Stegosaurus settled in on the porch.  I cleared my throat and began.  Just as I belted out, “I am the Sun,” I noticed my neighbor walking by.  I was not too far from the sidewalk, and in plain view.  Stegosaurus (still on the porch) was obscured by a wicker rocking chair, and was also the only other person outside at the moment.  So there I was.  Balanced on a brick and singing (apparently) to myself.  I couldn’t bring myself to finish the song until the neighbor was out of sight.

What Is That!?

While we were outside, I took some time to clear off the bit of sidewalk that goes from the porch to the road.  When I had nearly finished, Little T-Rex (7) walked out and exclaimed, with both shock and excitement in his voice, “What is that!?” Pterodactyl (5) followed closely behind him and shouted, “It looks like…a walkway!”  I guess I had neglected the yard work for a little longer than I thought.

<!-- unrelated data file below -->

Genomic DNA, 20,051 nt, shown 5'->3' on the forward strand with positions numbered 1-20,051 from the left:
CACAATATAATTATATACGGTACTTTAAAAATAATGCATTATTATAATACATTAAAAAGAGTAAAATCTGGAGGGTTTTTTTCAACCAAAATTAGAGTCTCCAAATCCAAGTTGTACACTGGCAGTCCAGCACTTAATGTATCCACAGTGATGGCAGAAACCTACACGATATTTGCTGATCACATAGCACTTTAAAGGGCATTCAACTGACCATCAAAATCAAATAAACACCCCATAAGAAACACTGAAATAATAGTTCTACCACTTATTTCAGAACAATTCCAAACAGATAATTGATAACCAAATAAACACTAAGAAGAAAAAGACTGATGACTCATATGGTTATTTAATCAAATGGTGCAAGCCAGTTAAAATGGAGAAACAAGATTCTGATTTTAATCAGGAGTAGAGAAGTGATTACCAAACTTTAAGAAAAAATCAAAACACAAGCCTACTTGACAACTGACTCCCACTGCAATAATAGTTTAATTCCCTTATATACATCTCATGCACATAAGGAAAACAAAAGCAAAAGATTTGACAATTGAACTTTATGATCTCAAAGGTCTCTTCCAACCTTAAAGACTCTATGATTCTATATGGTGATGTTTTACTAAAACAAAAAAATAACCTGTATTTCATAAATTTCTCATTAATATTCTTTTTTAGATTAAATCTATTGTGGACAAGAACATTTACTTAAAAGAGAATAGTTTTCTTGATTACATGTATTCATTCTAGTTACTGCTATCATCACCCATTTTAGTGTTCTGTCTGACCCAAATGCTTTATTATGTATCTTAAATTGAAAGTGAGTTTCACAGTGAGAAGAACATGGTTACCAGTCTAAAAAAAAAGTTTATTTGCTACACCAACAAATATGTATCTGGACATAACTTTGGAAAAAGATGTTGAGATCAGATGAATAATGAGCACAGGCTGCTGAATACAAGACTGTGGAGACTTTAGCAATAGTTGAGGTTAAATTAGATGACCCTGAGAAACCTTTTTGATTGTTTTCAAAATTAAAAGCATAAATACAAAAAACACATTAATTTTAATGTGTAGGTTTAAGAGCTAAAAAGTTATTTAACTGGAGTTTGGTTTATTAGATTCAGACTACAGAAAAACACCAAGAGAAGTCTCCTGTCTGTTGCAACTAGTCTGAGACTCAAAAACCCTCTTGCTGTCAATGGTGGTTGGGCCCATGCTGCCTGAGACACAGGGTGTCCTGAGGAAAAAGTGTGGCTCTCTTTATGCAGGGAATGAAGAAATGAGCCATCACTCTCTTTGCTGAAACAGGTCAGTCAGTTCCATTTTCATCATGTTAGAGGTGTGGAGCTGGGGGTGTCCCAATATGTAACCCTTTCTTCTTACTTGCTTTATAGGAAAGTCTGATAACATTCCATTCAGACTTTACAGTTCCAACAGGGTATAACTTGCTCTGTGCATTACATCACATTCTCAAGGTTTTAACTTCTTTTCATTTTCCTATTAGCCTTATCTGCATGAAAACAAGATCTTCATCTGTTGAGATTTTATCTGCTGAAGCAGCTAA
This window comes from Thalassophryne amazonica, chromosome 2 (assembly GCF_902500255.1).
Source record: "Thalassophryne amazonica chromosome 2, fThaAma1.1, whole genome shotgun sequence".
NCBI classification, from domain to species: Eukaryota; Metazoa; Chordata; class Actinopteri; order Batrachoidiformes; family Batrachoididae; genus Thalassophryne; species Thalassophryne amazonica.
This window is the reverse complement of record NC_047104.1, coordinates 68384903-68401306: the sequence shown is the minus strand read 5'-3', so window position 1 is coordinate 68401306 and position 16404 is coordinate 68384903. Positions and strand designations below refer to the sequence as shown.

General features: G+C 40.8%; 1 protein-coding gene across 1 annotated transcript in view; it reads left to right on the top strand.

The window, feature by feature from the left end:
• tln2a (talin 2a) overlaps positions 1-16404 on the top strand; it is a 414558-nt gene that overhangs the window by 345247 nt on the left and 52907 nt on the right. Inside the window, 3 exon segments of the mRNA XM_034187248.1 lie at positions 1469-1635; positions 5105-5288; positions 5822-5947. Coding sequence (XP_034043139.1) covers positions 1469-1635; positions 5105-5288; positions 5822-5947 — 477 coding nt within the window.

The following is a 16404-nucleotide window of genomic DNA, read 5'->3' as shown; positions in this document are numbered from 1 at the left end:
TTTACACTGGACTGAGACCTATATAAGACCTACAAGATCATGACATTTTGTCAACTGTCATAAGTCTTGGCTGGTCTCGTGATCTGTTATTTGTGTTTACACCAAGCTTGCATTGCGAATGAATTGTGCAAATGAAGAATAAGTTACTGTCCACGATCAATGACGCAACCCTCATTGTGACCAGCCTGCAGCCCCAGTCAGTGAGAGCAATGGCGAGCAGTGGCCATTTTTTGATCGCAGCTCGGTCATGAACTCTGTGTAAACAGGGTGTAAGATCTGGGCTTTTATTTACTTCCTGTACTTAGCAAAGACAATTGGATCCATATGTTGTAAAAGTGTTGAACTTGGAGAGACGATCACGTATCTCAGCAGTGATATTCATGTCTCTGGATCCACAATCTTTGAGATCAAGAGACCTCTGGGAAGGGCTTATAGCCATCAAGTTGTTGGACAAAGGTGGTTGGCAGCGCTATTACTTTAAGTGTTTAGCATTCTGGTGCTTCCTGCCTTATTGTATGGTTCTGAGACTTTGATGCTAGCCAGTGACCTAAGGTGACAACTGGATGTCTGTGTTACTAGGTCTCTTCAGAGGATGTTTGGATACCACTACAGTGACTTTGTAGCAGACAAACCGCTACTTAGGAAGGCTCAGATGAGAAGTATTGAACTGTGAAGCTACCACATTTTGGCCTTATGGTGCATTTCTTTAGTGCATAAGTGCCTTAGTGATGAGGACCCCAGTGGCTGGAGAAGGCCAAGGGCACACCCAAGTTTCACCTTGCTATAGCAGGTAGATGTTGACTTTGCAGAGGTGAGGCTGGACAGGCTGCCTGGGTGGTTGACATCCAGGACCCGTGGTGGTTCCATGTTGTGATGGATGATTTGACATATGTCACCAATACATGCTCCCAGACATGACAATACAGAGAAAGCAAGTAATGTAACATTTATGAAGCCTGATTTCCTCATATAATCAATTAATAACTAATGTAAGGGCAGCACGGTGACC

Setting An Example

I had a friend, who has recently passed, that I spent a good deal talking to about..well..everything.  I had once told him that I wanted my kids to be happy (Isn’t that what we all want?), and without missing a beat he asked me, “Well, are you setting a good example?” I had never thought of it that way.  But, just like anything else, if we want our children to be happy we need to model happiness.  We need to take care of ourselves, and we need to be aware of our emotions, habits, and thoughts, and their effect on our overall well-being.  The best way to have happy kids is to be happy ourselves.

How To Be Human

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Yesterday’s Post outlined my plan to focus on my own continued improvement.  The meat of the plan had to do with changing habits, removing the bad, and adding the good.  However, this is not something that I have done well with in the past.  I often set out to make changes, and start strong, but soon my will power runs out, and I am left in a far worse position than where I started.

Coincidentally, a friend shared with me yesterday a website that he has created called How To Be Human,  Which he described as “a self-help site that will deliver therapy-grade psychoeducation accessible to everyone.”  As a good friend would, I immediately clicked on the link to check out his creation, and it absolutely blew me away.